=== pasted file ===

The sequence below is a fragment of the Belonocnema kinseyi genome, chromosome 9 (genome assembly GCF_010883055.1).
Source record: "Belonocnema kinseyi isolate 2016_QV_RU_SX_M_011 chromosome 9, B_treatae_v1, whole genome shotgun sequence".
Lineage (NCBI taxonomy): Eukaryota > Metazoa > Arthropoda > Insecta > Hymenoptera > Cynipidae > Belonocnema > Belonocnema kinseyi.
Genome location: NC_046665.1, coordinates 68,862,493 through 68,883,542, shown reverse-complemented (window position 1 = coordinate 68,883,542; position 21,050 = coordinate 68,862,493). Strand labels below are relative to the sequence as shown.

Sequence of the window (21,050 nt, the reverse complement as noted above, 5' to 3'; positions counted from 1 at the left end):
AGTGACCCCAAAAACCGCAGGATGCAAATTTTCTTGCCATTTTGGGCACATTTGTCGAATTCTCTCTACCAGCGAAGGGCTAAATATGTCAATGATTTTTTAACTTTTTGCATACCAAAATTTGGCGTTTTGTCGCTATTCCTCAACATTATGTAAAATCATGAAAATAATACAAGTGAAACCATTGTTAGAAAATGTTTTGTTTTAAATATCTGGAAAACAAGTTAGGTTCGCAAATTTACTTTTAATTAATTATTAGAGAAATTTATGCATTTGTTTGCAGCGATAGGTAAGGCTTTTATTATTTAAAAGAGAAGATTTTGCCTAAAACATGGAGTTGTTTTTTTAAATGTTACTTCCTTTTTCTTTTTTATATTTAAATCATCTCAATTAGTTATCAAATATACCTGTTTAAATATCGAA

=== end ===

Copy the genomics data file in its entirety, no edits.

The sequence below is a fragment of the Belonocnema kinseyi genome, chromosome 9 (genome assembly GCF_010883055.1).
Source record: "Belonocnema kinseyi isolate 2016_QV_RU_SX_M_011 chromosome 9, B_treatae_v1, whole genome shotgun sequence".
Lineage (NCBI taxonomy): Eukaryota > Metazoa > Arthropoda > Insecta > Hymenoptera > Cynipidae > Belonocnema > Belonocnema kinseyi.
Genome location: NC_046665.1, coordinates 68,862,493 through 68,883,542, shown reverse-complemented (window position 1 = coordinate 68,883,542; position 21,050 = coordinate 68,862,493). Strand labels below are relative to the sequence as shown.

Sequence of the window (21,050 nt, the reverse complement as noted above, 5' to 3'; positions counted from 1 at the left end):
AGTGACCCCAAAAACCGCAGGATGCAAATTTTCTTGCCATTTTGGGCACATTTGTCGAATTCTCTCTACCAGCGAAGGGCTAAATATGTCAATGATTTTTTAACTTTTTGCATACCAAAATTTGGCGTTTTGTCGCTATTCCTCAACATTATGTAAAATCATGAAAATAATACAAGTGAAACCATTGTTAGAAAATGTTTTGTTTTAAATATCTGGAAAACAAGTTAGGTTCGCAAATTTACTTTTAATTAATTATTAGAGAAATTTATGCATTTGTTTGCAGCGATAGGTAAGGCTTTTATTATTTAAAAGAGAAGATTTTGCCTAAAACATGGAGTTGTTTTTTTAAATGTTACTTCCTTTTTCTTTTTTATATTTAAATCATCTCAATTAGTTATCAAATATACCTGTTTAAATATCGAA